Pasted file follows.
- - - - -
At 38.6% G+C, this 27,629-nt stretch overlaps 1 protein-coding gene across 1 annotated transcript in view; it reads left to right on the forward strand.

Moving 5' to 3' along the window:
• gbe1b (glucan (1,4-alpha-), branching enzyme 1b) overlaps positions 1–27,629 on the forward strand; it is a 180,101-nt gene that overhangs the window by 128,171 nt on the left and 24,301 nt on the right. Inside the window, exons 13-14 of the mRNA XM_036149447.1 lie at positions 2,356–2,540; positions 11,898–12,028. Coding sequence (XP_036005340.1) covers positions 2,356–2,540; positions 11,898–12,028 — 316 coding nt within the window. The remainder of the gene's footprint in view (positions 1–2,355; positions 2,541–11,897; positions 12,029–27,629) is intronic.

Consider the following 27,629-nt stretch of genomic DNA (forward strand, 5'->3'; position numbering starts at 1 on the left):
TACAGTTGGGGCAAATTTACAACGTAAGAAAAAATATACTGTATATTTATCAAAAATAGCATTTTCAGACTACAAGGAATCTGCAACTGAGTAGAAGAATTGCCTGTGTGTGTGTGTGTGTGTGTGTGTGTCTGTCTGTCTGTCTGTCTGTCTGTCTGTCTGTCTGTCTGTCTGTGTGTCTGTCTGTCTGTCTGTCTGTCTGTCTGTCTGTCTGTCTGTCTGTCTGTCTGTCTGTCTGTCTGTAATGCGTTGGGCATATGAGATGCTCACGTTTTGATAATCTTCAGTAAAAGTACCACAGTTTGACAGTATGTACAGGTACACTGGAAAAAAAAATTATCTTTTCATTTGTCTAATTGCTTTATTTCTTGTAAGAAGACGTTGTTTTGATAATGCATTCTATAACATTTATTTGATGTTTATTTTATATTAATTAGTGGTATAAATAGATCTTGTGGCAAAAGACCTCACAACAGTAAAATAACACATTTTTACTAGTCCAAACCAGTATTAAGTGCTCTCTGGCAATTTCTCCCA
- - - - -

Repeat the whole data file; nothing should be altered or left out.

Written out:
At 38.6% G+C, this 27,629-nt stretch overlaps 1 protein-coding gene across 1 annotated transcript in view; it reads left to right on the forward strand.

Moving 5' to 3' along the window:
• gbe1b (glucan (1,4-alpha-), branching enzyme 1b) overlaps positions 1–27,629 on the forward strand; it is a 180,101-nt gene that overhangs the window by 128,171 nt on the left and 24,301 nt on the right. Inside the window, exons 13-14 of the mRNA XM_036149447.1 lie at positions 2,356–2,540; positions 11,898–12,028. Coding sequence (XP_036005340.1) covers positions 2,356–2,540; positions 11,898–12,028 — 316 coding nt within the window. The remainder of the gene's footprint in view (positions 1–2,355; positions 2,541–11,897; positions 12,029–27,629) is intronic.

Consider the following 27,629-nt stretch of genomic DNA (forward strand, 5'->3'; position numbering starts at 1 on the left):
TACAGTTGGGGCAAATTTACAACGTAAGAAAAAATATACTGTATATTTATCAAAAATAGCATTTTCAGACTACAAGGAATCTGCAACTGAGTAGAAGAATTGCCTGTGTGTGTGTGTGTGTGTGTGTGTGTCTGTCTGTCTGTCTGTCTGTCTGTCTGTCTGTCTGTCTGTCTGTGTGTCTGTCTGTCTGTCTGTCTGTCTGTCTGTCTGTCTGTCTGTCTGTCTGTCTGTCTGTCTGTCTGTAATGCGTTGGGCATATGAGATGCTCACGTTTTGATAATCTTCAGTAAAAGTACCACAGTTTGACAGTATGTACAGGTACACTGGAAAAAAAAATTATCTTTTCATTTGTCTAATTGCTTTATTTCTTGTAAGAAGACGTTGTTTTGATAATGCATTCTATAACATTTATTTGATGTTTATTTTATATTAATTAGTGGTATAAATAGATCTTGTGGCAAAAGACCTCACAACAGTAAAATAACACATTTTTACTAGTCCAAACCAGTATTAAGTGCTCTCTGGCAATTTCTCCCA